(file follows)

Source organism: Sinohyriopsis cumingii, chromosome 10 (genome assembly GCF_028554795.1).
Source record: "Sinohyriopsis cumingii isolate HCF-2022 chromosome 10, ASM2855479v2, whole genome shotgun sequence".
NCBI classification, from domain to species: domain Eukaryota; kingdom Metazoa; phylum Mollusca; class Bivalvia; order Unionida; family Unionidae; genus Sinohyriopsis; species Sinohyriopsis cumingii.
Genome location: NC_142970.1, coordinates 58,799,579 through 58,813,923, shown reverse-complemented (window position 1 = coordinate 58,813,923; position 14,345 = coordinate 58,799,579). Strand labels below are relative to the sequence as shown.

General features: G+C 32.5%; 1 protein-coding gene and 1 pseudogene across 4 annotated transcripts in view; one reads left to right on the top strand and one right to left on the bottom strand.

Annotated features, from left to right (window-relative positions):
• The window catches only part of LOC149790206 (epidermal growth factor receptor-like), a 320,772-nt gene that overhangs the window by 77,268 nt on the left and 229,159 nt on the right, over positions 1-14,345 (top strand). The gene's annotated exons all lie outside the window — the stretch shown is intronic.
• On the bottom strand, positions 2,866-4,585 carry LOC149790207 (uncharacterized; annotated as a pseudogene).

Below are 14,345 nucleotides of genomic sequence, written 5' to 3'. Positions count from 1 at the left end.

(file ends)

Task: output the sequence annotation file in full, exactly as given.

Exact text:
Source organism: Sinohyriopsis cumingii, chromosome 10 (genome assembly GCF_028554795.1).
Source record: "Sinohyriopsis cumingii isolate HCF-2022 chromosome 10, ASM2855479v2, whole genome shotgun sequence".
NCBI classification, from domain to species: domain Eukaryota; kingdom Metazoa; phylum Mollusca; class Bivalvia; order Unionida; family Unionidae; genus Sinohyriopsis; species Sinohyriopsis cumingii.
Genome location: NC_142970.1, coordinates 58,799,579 through 58,813,923, shown reverse-complemented (window position 1 = coordinate 58,813,923; position 14,345 = coordinate 58,799,579). Strand labels below are relative to the sequence as shown.

General features: G+C 32.5%; 1 protein-coding gene and 1 pseudogene across 4 annotated transcripts in view; one reads left to right on the top strand and one right to left on the bottom strand.

Annotated features, from left to right (window-relative positions):
• The window catches only part of LOC149790206 (epidermal growth factor receptor-like), a 320,772-nt gene that overhangs the window by 77,268 nt on the left and 229,159 nt on the right, over positions 1-14,345 (top strand). The gene's annotated exons all lie outside the window — the stretch shown is intronic.
• On the bottom strand, positions 2,866-4,585 carry LOC149790207 (uncharacterized; annotated as a pseudogene).

Below are 14,345 nucleotides of genomic sequence, written 5' to 3'. Positions count from 1 at the left end.